By Charlie Kimber
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Struggle wins pay rise from Macron, but health workers in France protest for more

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Issue 2714
Health workers protested across France on Bastille Day
Health workers protested across France on Bastille Day (Pic: CGT Sante Action Sociale)

Mass demonstrations, strikes and consistent campaigning have forced the French government to give a pay rise to health workers.

But many workers are angry that the amount is too small, and that other crucial improvements have been largely ignored.

Pay will rise by 183 euros (£166) a month on average. But the increase comes in two lumps.

One nursing union said, “Health workers will not get a cent this year. There is nothing extra on salaries before February 2021. We want 300 euros more a month now, not 90 euros retroactively, one year after Covid-19.”

The government has promised £7 billion extra for health. But that is nothing compared to the billions of pounds that are being showered on big business.

President Emmanuel Macron’s administration handed £10 billion to just two companies—Renault and Air France.

They went on to lay off tens of thousands of workers. Three union federations, representing the majority of health workers, have signed up to the deal. Two have rejected it.

Mireille Stivala, general secretary of the CGT health union, said the proposed rise would not bring health workers to the European average and was “disappointing”.

She also stressed that without a battle, there would have been less.

Thierry Amouroux, a spokesperson for the SNPI union, likened the measures to “treating gangrene with a plaster”.

On 14 July—which commemorates the storming of the Bastille during the 1789 French Revolution—the government held a hypocritical “thank you” procession for health workers.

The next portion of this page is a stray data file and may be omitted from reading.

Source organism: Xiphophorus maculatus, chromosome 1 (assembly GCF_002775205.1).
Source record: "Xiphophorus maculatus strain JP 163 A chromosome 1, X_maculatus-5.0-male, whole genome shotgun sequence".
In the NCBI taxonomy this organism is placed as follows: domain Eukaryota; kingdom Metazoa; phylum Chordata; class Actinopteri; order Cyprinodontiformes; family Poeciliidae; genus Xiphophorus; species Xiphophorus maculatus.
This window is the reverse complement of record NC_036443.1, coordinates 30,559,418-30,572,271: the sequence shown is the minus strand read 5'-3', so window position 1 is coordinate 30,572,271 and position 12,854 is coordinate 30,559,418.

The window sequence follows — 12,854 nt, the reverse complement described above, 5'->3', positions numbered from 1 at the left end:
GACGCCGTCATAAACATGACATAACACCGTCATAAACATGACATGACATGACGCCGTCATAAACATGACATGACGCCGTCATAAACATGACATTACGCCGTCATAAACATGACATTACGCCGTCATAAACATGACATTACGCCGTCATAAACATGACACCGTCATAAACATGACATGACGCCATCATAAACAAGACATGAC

During the parade a large banner carried by a cluster of helium balloons came wafting over the proceedings, eluding the police barriers that cordoned off the area. It read, “Behind the tributes, Macron is suffocating French hospitals.”


On the same day many thousands of health workers demonstrated in cities across France. They repeated their demands for a 300 euro rise now, an end to closures and cuts, and a real injection of funds for health.

In Paris the protest was met with tear gas. “The government did not live up to our demands,” Paule Bensaid, a nurse from the northern city of Lille, told the AFP news agency. “Where I work, we were left without masks for weeks. So to have us parade on the Champs-Elysees now, I think that’s bullshit.”

As Macron tries to restart big business profits, he faces continuing opposition.

Around 10,000 people joined a militant anti-racist demonstration in Beaumont-sur-Oise near to Paris last Saturday. It remembered Adama Traore, who was killed by police on his 24th birthday in July 2016. The protest brought together groups of mainly young, black, anti-racists in the “Generation Adama” movement and “Generation Climate” activists.

A popular banner read, “Generation Adama plus Generation Climate equals Generation Revolution.”

One activist told the rally, “We want to breathe, breathe and not be killed by cops, and breathe not be stifled by pollution and a world where human life is extinguished.”

Assa Traore, a leading campaigner and Adama’s sister, called for a mass demonstration to demand the resignation of the judge in charge of the case.

The judge has refused to hear new evidence of how the police acted.

Assa said, “The Adama committee has always fought social and racial discrimination.

“Our fight takes place alongside the struggles of cleaners, the undocumented, the Yellow Vests and today we’re all on the same side and we have to overthrow the system that oppresses us all.”

Several union federations have called for a national day of strikes and protests on Thursday 17 September against Macron’s renewed attacks on pensions, jobs and pay.

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